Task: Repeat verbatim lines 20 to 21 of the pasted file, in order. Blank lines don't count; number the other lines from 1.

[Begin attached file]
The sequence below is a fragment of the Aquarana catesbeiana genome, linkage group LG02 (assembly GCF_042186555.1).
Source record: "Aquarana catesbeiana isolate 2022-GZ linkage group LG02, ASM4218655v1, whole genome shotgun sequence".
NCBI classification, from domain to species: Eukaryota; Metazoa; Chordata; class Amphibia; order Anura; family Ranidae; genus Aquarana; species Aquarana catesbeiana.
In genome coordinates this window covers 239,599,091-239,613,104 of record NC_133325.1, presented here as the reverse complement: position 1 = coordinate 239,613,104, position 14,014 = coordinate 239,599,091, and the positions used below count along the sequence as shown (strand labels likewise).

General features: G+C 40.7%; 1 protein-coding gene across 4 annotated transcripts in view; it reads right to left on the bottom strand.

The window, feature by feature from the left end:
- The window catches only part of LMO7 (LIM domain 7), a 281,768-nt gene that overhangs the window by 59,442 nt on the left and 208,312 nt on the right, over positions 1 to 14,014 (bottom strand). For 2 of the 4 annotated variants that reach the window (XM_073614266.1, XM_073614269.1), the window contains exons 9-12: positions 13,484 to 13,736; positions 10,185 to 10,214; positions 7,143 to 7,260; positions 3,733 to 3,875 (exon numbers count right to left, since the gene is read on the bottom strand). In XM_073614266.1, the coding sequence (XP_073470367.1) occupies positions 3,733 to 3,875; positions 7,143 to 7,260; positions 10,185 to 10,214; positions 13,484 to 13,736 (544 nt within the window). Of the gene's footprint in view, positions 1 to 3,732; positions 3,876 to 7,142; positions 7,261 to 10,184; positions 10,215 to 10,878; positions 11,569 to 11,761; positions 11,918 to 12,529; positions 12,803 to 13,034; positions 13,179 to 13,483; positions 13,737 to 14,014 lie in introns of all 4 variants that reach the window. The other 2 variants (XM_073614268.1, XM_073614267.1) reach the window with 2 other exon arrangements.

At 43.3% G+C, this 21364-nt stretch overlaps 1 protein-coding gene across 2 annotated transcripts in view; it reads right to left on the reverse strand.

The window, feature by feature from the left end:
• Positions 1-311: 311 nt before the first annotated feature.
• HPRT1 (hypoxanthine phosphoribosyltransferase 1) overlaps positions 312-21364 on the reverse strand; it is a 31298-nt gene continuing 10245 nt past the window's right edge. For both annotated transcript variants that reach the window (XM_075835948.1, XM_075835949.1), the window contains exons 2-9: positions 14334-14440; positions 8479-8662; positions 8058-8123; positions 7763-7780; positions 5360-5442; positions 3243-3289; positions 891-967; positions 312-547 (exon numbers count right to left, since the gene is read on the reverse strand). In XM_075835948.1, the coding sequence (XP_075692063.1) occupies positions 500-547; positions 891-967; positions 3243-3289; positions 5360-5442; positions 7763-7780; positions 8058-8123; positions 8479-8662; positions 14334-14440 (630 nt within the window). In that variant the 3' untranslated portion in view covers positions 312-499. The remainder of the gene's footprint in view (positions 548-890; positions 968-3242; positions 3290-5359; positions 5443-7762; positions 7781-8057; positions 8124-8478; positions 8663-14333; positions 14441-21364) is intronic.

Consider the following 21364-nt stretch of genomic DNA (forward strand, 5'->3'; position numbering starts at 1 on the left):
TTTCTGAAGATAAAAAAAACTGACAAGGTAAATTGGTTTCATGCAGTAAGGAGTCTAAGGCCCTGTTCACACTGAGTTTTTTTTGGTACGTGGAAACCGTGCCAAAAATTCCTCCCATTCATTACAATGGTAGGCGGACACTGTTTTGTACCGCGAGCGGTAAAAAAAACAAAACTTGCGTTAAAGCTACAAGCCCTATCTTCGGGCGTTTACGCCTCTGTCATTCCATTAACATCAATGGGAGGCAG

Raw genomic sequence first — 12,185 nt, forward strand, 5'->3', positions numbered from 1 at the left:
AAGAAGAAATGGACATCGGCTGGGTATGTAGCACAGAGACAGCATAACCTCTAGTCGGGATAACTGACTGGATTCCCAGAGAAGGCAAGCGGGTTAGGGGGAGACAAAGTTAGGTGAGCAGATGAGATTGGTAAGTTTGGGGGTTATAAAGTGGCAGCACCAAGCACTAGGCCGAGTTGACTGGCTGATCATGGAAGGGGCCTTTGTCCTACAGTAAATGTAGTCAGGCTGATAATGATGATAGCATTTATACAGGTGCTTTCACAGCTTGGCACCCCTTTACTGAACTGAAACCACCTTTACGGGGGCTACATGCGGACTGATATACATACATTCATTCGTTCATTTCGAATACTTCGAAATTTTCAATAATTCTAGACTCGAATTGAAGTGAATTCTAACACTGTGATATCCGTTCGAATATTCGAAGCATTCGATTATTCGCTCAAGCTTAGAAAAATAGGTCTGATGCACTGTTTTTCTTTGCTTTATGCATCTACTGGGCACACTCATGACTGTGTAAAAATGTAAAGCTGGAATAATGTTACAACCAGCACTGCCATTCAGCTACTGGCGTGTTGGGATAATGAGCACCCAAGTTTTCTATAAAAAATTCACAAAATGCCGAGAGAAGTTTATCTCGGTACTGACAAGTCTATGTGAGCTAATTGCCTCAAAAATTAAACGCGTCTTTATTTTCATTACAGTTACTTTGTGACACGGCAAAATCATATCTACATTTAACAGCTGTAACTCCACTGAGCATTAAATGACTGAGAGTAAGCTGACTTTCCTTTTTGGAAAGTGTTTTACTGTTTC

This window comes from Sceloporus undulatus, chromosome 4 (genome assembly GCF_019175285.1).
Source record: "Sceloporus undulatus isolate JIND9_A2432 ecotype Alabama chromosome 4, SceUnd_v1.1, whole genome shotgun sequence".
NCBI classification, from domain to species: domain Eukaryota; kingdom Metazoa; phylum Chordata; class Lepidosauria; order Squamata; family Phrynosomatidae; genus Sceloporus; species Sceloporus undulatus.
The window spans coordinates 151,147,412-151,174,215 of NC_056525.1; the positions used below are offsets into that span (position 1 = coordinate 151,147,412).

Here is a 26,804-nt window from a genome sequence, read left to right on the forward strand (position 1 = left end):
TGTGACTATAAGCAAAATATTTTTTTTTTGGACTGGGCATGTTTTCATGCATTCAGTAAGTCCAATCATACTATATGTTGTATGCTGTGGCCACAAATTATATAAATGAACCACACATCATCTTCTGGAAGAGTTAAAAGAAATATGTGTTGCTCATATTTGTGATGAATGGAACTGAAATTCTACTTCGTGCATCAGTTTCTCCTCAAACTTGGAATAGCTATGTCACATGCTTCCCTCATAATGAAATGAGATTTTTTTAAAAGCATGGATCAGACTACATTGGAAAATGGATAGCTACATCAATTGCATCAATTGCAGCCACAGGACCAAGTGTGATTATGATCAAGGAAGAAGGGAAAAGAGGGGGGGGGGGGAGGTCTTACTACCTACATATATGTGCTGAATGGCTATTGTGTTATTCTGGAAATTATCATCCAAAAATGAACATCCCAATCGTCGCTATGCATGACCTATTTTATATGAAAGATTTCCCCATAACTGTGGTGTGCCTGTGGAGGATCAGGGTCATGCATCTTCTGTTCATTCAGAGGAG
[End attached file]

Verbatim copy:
Here is a 26,804-nt window from a genome sequence, read left to right on the forward strand (position 1 = left end):
TGTGACTATAAGCAAAATATTTTTTTTTTGGACTGGGCATGTTTTCATGCATTCAGTAAGTCCAATCATACTATATGTTGTATGCTGTGGCCACAAATTATATAAATGAACCACACATCATCTTCTGGAAGAGTTAAAAGAAATATGTGTTGCTCATATTTGTGATGAATGGAACTGAAATTCTACTTCGTGCATCAGTTTCTCCTCAAACTTGGAATAGCTATGTCACATGCTTCCCTCATAATGAAATGAGATTTTTTTAAAAGCATGGATCAGACTACATTGGAAAATGGATAGCTACATCAATTGCATCAATTGCAGCCACAGGACCAAGTGTGATTATGATCAAGGAAGAAGGGAAAAGAGGGGGGGGGGGGAGGTCTTACTACCTACATATATGTGCTGAATGGCTATTGTGTTATTCTGGAAATTATCATCCAAAAATGAACATCCCAATCGTCGCTATGCATGACCTATTTTATATGAAAGATTTCCCCATAACTGTGGTGTGCCTGTGGAGGATCAGGGTCATGCATCTTCTGTTCATTCAGAGGAG